There are many analyses of the Paris Agreement and the reasons why it is a disaster for the climate. One critique is that it does not address the basic issue of human rights. Meanwhile, beyond the text itself, the Agreement actually guarantees and strengthens the rights of transnational corporations and financial institutions. Indeed, these institutions were endorsed in the side events that took place in Paris, in which they announced plans and financing of false solutions to the climate crisis. The objective: to transform problems into opportunities for the private sector, as in the case of the REDD+ mechanism and the new “ambitious reforestation plans,” announced before and during the Paris Conference.
In order to guarantee their interests, large corporations and financial institutions count on governments to be true defenders of their rights. This is no different from what already happens, very explicitly, in international negotiations around free trade agreements. Big oil companies, for example, must be very satisfied with the Paris Agreement, as they affirmed their right to continue contributing to the climate crisis with impunity. Without once using the words “fossil fuels,” governments nonetheless guaranteed the right of these companies and their shareholders to continue extracting and profiting from oil, gas and coal.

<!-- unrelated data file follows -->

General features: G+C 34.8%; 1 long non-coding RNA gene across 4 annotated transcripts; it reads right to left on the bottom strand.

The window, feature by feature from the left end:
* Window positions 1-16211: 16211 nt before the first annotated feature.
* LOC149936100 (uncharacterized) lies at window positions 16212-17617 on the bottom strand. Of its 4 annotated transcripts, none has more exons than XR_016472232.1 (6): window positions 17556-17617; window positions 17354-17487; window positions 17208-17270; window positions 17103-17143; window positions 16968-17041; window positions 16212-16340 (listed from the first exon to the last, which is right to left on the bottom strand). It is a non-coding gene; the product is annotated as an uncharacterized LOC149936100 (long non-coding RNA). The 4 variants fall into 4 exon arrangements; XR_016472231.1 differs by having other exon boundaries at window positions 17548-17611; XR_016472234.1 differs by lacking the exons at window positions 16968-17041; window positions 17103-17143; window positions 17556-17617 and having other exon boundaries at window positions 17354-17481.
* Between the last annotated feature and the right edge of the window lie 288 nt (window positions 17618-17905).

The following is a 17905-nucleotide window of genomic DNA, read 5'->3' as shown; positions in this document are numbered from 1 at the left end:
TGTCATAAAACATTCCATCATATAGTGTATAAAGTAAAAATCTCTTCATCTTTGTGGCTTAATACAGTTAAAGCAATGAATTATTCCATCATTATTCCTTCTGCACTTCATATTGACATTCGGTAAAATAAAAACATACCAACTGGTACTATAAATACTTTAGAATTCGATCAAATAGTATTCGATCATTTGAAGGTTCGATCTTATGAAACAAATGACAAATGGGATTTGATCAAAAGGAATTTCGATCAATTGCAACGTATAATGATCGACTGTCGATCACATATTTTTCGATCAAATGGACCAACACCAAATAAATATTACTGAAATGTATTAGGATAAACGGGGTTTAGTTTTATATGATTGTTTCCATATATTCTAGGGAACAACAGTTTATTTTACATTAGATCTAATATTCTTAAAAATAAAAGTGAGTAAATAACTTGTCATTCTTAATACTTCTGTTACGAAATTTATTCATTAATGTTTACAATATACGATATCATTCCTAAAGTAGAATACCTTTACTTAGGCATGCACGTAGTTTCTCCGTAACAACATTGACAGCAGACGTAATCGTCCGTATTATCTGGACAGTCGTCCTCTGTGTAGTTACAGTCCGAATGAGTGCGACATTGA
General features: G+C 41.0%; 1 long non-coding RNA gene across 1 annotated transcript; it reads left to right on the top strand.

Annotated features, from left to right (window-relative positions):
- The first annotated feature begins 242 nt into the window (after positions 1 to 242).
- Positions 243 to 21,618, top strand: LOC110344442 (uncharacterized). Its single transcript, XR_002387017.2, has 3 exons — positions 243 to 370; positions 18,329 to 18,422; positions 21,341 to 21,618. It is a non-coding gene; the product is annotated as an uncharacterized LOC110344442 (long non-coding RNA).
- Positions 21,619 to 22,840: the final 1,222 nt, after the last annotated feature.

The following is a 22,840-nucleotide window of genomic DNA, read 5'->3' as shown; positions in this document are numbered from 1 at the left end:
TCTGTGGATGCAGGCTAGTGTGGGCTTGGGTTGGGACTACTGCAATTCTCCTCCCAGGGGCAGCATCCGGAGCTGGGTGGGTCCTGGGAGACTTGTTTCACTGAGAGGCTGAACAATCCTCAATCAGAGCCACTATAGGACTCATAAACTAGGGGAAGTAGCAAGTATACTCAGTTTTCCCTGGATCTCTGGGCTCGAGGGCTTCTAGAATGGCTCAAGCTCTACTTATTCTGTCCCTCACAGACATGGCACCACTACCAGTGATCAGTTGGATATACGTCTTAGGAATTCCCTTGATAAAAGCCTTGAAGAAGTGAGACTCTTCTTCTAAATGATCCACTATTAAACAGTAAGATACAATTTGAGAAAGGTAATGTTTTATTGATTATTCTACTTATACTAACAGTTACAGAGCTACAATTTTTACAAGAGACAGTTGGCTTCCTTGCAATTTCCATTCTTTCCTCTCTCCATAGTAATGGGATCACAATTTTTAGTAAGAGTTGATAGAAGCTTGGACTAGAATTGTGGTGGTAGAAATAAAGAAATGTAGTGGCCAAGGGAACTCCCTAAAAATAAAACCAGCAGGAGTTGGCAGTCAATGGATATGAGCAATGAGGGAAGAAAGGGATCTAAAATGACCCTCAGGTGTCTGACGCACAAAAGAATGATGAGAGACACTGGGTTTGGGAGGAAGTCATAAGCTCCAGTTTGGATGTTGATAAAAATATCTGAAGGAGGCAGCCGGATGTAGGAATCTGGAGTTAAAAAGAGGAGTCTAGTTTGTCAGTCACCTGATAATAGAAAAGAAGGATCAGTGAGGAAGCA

Not incorporating in a binding way the historic contribution and differential responsibility of industrialized countries that have emitted the most carbon dioxide (CO2), is another way the Paris Agreement implicitly recognizes those countries’ rights to extract fossil fuels and pollute. This condones large companies’ rights to continue promoting and profiting from a destructive production and consumption model, while the negative impacts are borne by millions of people in the Global South.
However, large corporations’ and financial institutions’ influence is not limited to the official conference and Agreement. The REDD+ mechanism for example, while indeed referenced in the official text of the Agreement, actually received more emphasis in side events sponsored by Northern governments. These governments are interested in “offsetting” their emissions, while Southern governments are interested in the financing offered. In the first days of the Conference, the governments of Germany, Norway, and the UK, along with the World Bank, announced billions of dollars in total financing to invest in this false solution to the climate crisis. Meanwhile, together Brazil and the European Union put guidelines into the current Paris Agreement on how a future carbon credit market for REDD+ projects could work.